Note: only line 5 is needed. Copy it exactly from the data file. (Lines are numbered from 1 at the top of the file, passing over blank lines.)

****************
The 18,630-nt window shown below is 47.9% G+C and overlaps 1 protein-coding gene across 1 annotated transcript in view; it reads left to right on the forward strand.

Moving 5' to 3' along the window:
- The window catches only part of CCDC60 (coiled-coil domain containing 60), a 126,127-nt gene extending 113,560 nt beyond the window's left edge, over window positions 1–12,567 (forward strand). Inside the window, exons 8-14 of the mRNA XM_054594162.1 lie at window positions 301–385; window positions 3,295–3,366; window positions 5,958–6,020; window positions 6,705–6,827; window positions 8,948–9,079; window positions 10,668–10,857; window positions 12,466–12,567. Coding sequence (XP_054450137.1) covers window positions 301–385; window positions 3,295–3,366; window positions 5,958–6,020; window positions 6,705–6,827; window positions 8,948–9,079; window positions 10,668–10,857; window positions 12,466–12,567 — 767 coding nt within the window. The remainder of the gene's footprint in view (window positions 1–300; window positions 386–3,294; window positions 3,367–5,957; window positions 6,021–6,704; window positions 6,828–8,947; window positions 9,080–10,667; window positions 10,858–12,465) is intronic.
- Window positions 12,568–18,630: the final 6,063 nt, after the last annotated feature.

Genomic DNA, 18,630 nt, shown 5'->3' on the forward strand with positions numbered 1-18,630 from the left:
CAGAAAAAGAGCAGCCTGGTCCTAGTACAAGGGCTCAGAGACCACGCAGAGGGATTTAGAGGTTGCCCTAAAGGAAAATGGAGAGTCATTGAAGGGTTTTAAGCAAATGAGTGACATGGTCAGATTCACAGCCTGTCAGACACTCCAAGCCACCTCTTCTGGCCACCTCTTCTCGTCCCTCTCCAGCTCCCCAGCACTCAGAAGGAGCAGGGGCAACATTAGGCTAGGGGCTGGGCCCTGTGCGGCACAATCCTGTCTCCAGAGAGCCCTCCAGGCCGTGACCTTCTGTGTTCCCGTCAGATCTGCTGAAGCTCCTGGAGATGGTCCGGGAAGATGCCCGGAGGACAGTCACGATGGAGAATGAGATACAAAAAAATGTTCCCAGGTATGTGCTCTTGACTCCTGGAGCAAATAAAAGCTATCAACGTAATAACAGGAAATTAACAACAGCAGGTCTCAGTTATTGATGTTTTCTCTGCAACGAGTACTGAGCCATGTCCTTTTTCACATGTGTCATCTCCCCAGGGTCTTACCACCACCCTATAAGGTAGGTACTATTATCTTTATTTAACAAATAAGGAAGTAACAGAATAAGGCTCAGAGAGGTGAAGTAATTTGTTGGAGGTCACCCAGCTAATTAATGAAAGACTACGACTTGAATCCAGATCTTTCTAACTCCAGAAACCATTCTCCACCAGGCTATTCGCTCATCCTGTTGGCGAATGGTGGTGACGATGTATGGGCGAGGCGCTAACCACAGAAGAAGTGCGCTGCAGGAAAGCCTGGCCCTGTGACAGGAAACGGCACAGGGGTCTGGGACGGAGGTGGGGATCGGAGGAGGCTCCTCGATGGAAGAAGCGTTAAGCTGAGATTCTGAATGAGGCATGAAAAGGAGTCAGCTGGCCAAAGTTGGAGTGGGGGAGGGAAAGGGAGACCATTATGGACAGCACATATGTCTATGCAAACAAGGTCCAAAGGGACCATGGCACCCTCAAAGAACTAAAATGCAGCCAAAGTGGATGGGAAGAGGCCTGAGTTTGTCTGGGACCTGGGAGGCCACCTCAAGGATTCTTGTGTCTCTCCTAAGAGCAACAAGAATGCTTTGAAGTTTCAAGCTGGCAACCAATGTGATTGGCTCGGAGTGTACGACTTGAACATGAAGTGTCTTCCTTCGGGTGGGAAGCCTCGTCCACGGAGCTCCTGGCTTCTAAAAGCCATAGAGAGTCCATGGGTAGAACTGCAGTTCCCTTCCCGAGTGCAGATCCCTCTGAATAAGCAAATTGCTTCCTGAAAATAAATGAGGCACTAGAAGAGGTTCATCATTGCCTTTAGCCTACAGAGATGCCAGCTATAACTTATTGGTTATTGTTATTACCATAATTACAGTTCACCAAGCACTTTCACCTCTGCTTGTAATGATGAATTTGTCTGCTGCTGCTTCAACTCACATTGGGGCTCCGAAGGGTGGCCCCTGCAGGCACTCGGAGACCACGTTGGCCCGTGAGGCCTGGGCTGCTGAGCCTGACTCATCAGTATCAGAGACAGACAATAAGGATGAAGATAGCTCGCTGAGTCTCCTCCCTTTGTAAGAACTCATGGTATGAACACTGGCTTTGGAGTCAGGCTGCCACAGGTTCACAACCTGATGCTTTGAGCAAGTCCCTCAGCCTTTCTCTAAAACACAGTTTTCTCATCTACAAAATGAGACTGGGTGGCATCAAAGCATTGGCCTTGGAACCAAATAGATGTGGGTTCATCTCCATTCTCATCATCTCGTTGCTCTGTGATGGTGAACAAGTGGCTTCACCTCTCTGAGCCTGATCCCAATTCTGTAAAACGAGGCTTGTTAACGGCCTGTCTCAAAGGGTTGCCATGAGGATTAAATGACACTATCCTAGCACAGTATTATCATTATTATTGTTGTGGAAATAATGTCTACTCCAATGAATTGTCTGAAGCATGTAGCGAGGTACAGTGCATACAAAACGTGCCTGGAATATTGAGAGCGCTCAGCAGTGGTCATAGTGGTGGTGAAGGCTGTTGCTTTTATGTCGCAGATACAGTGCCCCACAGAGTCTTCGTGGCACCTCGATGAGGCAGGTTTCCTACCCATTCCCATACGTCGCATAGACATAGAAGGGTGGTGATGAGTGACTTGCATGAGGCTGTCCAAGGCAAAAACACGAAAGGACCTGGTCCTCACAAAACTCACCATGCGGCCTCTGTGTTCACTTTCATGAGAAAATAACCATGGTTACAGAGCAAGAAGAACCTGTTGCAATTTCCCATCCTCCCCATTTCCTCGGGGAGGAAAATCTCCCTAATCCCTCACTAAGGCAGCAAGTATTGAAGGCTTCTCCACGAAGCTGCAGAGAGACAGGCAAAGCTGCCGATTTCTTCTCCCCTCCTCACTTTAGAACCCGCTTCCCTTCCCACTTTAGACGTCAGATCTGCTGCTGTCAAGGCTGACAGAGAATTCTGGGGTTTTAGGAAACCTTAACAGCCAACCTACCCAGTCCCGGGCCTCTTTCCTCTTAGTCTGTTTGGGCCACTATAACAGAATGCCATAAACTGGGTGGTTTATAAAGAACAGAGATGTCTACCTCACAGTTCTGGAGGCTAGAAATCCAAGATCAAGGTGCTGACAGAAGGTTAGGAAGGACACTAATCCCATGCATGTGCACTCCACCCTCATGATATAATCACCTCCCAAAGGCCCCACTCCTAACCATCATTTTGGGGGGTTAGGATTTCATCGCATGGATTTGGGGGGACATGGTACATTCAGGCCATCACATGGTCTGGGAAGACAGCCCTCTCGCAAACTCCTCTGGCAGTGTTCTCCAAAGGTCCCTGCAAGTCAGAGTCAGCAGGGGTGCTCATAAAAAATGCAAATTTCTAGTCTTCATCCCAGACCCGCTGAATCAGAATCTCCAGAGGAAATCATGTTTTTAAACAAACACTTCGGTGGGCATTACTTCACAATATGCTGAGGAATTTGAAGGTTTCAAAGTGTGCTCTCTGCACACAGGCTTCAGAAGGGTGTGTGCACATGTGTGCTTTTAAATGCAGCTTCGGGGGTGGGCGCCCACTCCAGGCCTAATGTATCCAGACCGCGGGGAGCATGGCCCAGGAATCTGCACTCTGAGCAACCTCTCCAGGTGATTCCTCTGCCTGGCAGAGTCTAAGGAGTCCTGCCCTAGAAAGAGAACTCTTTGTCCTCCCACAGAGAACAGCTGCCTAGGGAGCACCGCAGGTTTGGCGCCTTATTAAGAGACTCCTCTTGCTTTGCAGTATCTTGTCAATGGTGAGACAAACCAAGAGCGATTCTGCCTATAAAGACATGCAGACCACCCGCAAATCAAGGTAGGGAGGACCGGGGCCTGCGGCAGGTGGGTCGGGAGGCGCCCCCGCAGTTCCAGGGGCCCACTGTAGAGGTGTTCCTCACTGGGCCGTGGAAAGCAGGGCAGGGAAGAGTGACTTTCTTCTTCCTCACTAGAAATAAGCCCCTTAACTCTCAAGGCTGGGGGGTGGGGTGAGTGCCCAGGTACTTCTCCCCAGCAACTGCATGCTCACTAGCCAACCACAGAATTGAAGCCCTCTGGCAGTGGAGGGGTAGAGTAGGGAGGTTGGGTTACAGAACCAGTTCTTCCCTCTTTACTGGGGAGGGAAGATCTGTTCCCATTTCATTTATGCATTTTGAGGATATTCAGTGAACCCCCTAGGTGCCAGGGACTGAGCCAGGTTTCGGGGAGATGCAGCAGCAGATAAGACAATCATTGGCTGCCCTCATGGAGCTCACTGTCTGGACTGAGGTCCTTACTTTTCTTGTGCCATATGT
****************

Genomic DNA, 18,630 nt, shown 5'->3' on the forward strand with positions numbered 1-18,630 from the left: